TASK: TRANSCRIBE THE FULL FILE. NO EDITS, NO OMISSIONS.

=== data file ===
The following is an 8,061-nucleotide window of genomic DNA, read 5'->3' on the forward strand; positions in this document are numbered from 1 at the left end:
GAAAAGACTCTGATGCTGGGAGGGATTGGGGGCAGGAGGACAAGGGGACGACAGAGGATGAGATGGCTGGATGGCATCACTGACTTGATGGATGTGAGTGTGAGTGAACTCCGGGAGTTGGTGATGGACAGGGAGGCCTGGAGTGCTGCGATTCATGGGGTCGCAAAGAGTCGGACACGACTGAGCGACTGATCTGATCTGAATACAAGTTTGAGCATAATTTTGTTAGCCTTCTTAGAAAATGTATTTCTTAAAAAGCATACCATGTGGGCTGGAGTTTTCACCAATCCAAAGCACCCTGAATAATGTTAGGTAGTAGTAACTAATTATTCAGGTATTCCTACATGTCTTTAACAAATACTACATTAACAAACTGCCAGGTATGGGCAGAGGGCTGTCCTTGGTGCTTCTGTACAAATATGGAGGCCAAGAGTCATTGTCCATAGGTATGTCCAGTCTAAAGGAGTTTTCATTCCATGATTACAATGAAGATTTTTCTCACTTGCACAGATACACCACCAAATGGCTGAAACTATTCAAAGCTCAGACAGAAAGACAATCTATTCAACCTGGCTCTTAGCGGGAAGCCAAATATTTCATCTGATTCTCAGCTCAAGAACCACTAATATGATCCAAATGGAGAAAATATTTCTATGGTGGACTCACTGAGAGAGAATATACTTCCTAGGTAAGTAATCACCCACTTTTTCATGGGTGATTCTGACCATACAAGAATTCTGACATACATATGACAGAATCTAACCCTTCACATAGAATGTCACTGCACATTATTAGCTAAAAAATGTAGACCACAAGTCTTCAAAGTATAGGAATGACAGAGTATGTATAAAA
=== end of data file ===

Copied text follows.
The following is an 8,061-nucleotide window of genomic DNA, read 5'->3' on the forward strand; positions in this document are numbered from 1 at the left end:
GAAAAGACTCTGATGCTGGGAGGGATTGGGGGCAGGAGGACAAGGGGACGACAGAGGATGAGATGGCTGGATGGCATCACTGACTTGATGGATGTGAGTGTGAGTGAACTCCGGGAGTTGGTGATGGACAGGGAGGCCTGGAGTGCTGCGATTCATGGGGTCGCAAAGAGTCGGACACGACTGAGCGACTGATCTGATCTGAATACAAGTTTGAGCATAATTTTGTTAGCCTTCTTAGAAAATGTATTTCTTAAAAAGCATACCATGTGGGCTGGAGTTTTCACCAATCCAAAGCACCCTGAATAATGTTAGGTAGTAGTAACTAATTATTCAGGTATTCCTACATGTCTTTAACAAATACTACATTAACAAACTGCCAGGTATGGGCAGAGGGCTGTCCTTGGTGCTTCTGTACAAATATGGAGGCCAAGAGTCATTGTCCATAGGTATGTCCAGTCTAAAGGAGTTTTCATTCCATGATTACAATGAAGATTTTTCTCACTTGCACAGATACACCACCAAATGGCTGAAACTATTCAAAGCTCAGACAGAAAGACAATCTATTCAACCTGGCTCTTAGCGGGAAGCCAAATATTTCATCTGATTCTCAGCTCAAGAACCACTAATATGATCCAAATGGAGAAAATATTTCTATGGTGGACTCACTGAGAGAGAATATACTTCCTAGGTAAGTAATCACCCACTTTTTCATGGGTGATTCTGACCATACAAGAATTCTGACATACATATGACAGAATCTAACCCTTCACATAGAATGTCACTGCACATTATTAGCTAAAAAATGTAGACCACAAGTCTTCAAAGTATAGGAATGACAGAGTATGTATAAAA